After all of this, as far as I am concerned, the decision whether or not to use distilled water is largely personal or a matter of supply.

Best Regards,

PaytonA
Yes Payton, I know. Cities are converting to Chloramine because the government is very concerned about disinfection byproducts from chlorination. But Chloramine produces its own brand of disinfection byproducts that are not being regulated by the govenment. Currently the FDA is considering banning chloromine from drinking water. That probably will not happen.

But you are also correct that whether or not anyone wants to use or not use distilled water is their own choice. After all, the government keeps us safe, don't they?

I'll drop this now and not bring it up again.

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#35
Yes, I am not arguing about this.

I am seeking any actual evidence of real problems.

It doesn't HURT anything much for some folks to wash it a lot.

It's just that until there is some actual evidence of a significant problem it won't be something that wastes *my* time nor *my* money.

The tank can be washed or replaced. So can the hose.

One of my goals is to based my decisions on facts, logic, and evidence as much as practical.
Sweet Dreams,

HerbM
Sleep study AHI: 49 RDI: 60 -- APAP 10-11 w/AHI: 1.5 avg for 7-days (up due likely to hip replacement recovery)

"We can all breathe together or we will all suffocate alone."
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#36
Dawn dish soap. Few drops in the sink, fill it with hot water, and let it soak while I'm in the shower. Every night, for the mask, once a week for the hose and tank. Coming up on 4 years since I replaced the mask cushion... And it's as comfortable and leak free as ever.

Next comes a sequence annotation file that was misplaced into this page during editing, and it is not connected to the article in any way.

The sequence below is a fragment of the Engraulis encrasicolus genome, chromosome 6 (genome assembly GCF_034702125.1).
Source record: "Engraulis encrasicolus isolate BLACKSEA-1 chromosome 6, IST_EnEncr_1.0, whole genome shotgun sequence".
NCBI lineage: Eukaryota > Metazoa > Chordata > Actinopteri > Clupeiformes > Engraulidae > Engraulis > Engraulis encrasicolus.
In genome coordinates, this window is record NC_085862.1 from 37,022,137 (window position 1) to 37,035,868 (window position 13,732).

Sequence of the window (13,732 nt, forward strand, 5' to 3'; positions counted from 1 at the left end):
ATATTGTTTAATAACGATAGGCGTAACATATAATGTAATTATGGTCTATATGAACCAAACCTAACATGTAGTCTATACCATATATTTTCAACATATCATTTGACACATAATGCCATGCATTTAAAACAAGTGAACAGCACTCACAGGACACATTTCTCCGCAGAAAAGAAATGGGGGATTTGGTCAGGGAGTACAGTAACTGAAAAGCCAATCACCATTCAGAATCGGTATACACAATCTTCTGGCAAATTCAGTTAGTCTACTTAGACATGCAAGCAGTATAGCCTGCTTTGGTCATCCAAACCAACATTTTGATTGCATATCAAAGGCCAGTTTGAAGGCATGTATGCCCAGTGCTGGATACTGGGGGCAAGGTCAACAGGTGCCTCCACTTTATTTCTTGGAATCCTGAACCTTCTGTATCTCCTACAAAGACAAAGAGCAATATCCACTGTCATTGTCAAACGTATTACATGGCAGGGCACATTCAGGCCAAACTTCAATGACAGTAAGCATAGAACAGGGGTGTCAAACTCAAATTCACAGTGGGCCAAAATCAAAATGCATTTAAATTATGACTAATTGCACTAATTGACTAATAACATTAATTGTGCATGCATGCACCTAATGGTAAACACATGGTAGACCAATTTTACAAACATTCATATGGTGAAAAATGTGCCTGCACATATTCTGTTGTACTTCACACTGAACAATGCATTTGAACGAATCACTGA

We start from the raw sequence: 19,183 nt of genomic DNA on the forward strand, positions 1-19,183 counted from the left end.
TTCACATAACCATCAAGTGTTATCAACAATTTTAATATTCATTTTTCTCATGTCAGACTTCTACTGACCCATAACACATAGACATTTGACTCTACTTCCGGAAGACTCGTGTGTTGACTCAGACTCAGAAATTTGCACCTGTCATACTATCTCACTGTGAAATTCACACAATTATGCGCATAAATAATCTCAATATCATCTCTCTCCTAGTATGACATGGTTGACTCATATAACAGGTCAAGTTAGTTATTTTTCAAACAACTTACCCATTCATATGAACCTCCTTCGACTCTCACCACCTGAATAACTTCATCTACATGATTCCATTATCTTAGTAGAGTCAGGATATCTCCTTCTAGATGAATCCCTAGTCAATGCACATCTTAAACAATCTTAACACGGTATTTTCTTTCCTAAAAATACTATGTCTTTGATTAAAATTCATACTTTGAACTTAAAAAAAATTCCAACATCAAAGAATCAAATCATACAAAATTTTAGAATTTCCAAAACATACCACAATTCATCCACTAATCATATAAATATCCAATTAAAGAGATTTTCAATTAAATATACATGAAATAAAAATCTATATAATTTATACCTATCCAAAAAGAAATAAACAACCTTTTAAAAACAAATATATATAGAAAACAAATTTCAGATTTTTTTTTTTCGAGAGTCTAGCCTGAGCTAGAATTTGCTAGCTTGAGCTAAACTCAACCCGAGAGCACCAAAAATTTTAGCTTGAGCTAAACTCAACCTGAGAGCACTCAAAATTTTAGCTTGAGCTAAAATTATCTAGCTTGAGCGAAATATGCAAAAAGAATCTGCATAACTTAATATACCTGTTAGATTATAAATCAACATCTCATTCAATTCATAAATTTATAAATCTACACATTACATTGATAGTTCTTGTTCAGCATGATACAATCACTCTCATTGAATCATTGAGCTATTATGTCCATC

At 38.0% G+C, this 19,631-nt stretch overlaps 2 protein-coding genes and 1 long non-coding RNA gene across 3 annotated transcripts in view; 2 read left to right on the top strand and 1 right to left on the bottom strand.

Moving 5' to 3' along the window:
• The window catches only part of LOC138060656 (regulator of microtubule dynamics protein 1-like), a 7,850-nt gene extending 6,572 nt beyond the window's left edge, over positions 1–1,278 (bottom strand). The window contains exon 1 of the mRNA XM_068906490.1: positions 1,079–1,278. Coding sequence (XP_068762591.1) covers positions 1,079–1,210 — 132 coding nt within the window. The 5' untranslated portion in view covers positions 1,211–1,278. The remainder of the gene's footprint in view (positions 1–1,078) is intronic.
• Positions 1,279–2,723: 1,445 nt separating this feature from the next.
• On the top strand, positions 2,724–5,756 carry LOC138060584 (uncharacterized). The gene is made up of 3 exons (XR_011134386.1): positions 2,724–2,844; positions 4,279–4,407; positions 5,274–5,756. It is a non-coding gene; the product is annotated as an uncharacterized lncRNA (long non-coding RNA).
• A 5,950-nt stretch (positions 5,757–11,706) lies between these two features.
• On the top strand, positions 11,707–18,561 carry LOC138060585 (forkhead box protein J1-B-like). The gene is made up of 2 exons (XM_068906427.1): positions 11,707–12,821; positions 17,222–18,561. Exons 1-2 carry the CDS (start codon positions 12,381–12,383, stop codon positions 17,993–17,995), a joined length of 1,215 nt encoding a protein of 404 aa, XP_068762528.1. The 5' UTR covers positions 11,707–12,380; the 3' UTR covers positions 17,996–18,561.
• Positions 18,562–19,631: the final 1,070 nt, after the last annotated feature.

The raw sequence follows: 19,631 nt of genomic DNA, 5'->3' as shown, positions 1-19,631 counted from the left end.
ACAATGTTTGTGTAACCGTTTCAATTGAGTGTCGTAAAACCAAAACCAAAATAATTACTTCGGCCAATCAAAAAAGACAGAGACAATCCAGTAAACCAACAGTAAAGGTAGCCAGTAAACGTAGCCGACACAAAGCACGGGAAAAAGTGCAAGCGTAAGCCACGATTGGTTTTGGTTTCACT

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#37
Warm soapy water. I learned on this board that if your water is too hot for you hands to be in it, then it's too hot for your equipment to be in it. Water that is too hot will prematurely degrade your equipment.
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#38
I've had my machine since Jan 9, so at the 3 month mark. I've been using baby shampoo and warm/hot water. I wash my mask cushion every couple of days and try to wash the rest of the mask, hose and water tank once a week (sometimes ends up 2 weeks before I get to it).This seems to be going fine.

However, this past weekend (it had been 2 weeks since the last cleaning), the inside of the water tank no longer felt smooth. It was rough along the bottom and up the sides to around the water level. Hadn't had this happen before and it felt like it might have gotten pitted or layered with a residue. I used vinegar and water and let it soak for a while and the residue came right out and it was smooth again just like new.

Not sure if it was the extra time that caused this. I always use distilled water and it has never run dry. I just add some water to it every night or three depending on what it left. I usually only fill it to the 1/2 or 3/4 mark. So my new process will be, tank weekly with baby shampoo must of the time and then vinegar when needed.